For My Horse
I Take Responsibility For The Horse Within
I will see that he has every day,
plenty of clean water and good hay.
Shelter from cold, wind and rain
and the ration he needs daily of grain
I'll see to his need for play and exercise.
and Love him, for that is the bind that ties.
I'll teach him and I promise to learn.
His trust in me, I'll take time to earn.
He will not be just a toy that I can afford,
that I forget, except to pay board.
I'll see to his needs day in and day out,
not leaving him in his stall to sulk and to pout.
I know that I own him but he too owns me,
I'm responsible to keep him happy and healthy.
He is not a burden, but a lifelong friend.
Not one I'll abandon when his life nears its end.
It was my choice, not his, to have a horse
From that choice his life should be better, not worse.
I'll not ship him off when he's too old to ride,
finding excuses and reasons behind which to hide.
Like marriage it was meant to last, not end in divorce.
For that divorce often means the death of the horse.
It is more like a child, the purchase a birth,
a being to care for, a life that has worth.
I acknowledge this commitment with honor and pride,
I'll care for this horse, he's not just something to ride.
If the day ever comes, when my promise I can't fullfill,
I'll see that he is placed with someone who will.
At The End of The Day
It was dark in the barn at the end of the day. Beside his proud dam a newborn foal lay. The mare she stood and bowed down her head, the foal tried to listen to the words that she said. Her words were too soft for his small ears to hear, he struggled to his feet and she drew him near. "Mama, I am not sleepy, I want to have fun. I want to run with the others and lay in the sun." "Hush, little one, this is the time that we pray, for those who suffer at the end of the day."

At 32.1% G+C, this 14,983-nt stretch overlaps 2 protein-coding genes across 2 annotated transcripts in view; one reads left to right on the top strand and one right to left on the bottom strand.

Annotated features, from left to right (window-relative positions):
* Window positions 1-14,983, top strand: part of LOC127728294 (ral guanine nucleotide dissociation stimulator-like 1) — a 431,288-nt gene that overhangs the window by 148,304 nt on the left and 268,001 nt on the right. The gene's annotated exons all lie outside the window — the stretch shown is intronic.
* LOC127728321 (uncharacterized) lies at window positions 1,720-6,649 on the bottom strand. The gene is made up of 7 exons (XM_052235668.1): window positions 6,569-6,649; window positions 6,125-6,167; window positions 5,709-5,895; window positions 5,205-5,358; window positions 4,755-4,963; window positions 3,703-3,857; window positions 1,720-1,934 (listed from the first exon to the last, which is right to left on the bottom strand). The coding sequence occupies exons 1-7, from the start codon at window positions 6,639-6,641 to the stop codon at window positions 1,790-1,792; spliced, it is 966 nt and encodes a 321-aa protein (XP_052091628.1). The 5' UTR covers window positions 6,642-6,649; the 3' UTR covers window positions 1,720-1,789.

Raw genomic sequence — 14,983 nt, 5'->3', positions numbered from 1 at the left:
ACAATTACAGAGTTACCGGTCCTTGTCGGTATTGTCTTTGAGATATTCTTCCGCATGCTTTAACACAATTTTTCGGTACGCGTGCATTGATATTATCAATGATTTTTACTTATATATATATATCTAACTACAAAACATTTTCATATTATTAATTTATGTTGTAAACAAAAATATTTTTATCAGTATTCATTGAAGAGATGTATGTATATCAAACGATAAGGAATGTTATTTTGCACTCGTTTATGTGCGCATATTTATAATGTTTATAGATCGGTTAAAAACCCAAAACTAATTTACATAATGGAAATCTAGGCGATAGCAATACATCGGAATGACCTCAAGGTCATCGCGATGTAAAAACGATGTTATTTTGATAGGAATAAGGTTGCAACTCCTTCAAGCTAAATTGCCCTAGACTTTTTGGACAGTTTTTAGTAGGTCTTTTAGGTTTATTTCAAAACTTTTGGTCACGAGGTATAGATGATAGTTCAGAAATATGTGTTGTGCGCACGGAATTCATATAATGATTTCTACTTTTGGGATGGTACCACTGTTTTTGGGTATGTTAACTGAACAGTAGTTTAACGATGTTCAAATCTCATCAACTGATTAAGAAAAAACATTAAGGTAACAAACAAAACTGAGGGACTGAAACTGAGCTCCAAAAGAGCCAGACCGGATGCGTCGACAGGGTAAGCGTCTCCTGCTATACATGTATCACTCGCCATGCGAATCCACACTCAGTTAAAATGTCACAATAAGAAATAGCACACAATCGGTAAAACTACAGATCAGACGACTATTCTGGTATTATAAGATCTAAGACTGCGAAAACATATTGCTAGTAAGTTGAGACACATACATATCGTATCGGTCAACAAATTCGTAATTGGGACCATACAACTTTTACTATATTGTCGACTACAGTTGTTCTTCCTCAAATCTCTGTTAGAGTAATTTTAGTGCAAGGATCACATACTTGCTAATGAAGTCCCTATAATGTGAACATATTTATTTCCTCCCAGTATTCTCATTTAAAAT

"Dear Lord, we are thankful for all we receive, the world's not as hard a place as we once believed. No longer must we hunger, shiver or thirst, our needs are now met, our ills are now nursed. But there are too many horses, unfortunate still, who survive every day, through force of sheer will. They never are petted, pampered or brushed, Have never had a human in which they could trust. No blankets, no turnouts, no time just for play, and Lord how they suffer at the end of the day."
"No child to whisper soft words in their ear, no owner that comforts when they know fear. No soft hands to pet them on neck and on back, good food and warm shelters not all that they lack. They get no attention when they are not well, locked in their stalls filled with filth, they already know Hell. Often beaten and starved they hang down their head, to wait sweet release that only comes when they're dead. They get no soft bedding on which to lay, little food and no love at the end of the day."
The foal's eyes they widened with fear and concern. The mare nuzzled him gently and licked him in turn. "My son, do not worry, you'll never know hunger. You're days will be secure and filled up with wonder. Not long ago I was one of those suffering, deeply in pain, no kindness, no soft words, no shelter from rain. Before you were born our rescuers arrived, and I knew when you came that you'd surely thrive. Sleep now, my child, our Angels are near," softly she neighed, "and know we truly are thankful at the end of the day!"
My Wife and her Horse
My wife she has a quarter horse, with flaxen mane and tail.
She thinks he is the finest thing that ever jogged a rail.
She calls him Dandy Darling, and if the truth I tell,
that fancy pampered quarter horse has made my life pure hell.
My wife she used to cook for ME and serve it with champagne.
Now she'd rather feed that horse and fix his special grain.
She rides him every morning, and grooms him half the night.